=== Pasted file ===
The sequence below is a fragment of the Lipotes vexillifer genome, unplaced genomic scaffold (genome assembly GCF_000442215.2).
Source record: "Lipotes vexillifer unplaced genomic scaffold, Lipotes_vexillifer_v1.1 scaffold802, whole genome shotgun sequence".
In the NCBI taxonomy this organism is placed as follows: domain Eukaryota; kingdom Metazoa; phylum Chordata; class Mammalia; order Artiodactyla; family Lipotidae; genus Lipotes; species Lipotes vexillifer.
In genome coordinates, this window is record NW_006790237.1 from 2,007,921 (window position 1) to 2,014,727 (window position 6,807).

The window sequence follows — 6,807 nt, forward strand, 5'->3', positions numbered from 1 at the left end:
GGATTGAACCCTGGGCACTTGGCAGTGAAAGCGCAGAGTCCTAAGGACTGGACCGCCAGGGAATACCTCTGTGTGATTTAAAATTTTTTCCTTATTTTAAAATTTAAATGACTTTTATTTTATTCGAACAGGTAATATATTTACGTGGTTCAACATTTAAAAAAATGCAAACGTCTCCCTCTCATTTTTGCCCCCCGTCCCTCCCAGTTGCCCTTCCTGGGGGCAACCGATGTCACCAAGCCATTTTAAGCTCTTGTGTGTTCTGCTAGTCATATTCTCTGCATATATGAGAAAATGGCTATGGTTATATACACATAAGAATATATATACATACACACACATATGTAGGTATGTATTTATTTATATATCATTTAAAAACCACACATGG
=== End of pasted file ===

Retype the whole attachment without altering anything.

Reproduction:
The sequence below is a fragment of the Lipotes vexillifer genome, unplaced genomic scaffold (genome assembly GCF_000442215.2).
Source record: "Lipotes vexillifer unplaced genomic scaffold, Lipotes_vexillifer_v1.1 scaffold802, whole genome shotgun sequence".
In the NCBI taxonomy this organism is placed as follows: domain Eukaryota; kingdom Metazoa; phylum Chordata; class Mammalia; order Artiodactyla; family Lipotidae; genus Lipotes; species Lipotes vexillifer.
In genome coordinates, this window is record NW_006790237.1 from 2,007,921 (window position 1) to 2,014,727 (window position 6,807).

The window sequence follows — 6,807 nt, forward strand, 5'->3', positions numbered from 1 at the left end:
GGATTGAACCCTGGGCACTTGGCAGTGAAAGCGCAGAGTCCTAAGGACTGGACCGCCAGGGAATACCTCTGTGTGATTTAAAATTTTTTCCTTATTTTAAAATTTAAATGACTTTTATTTTATTCGAACAGGTAATATATTTACGTGGTTCAACATTTAAAAAAATGCAAACGTCTCCCTCTCATTTTTGCCCCCCGTCCCTCCCAGTTGCCCTTCCTGGGGGCAACCGATGTCACCAAGCCATTTTAAGCTCTTGTGTGTTCTGCTAGTCATATTCTCTGCATATATGAGAAAATGGCTATGGTTATATACACATAAGAATATATATACATACACACACATATGTAGGTATGTATTTATTTATATATCATTTAAAAACCACACATGG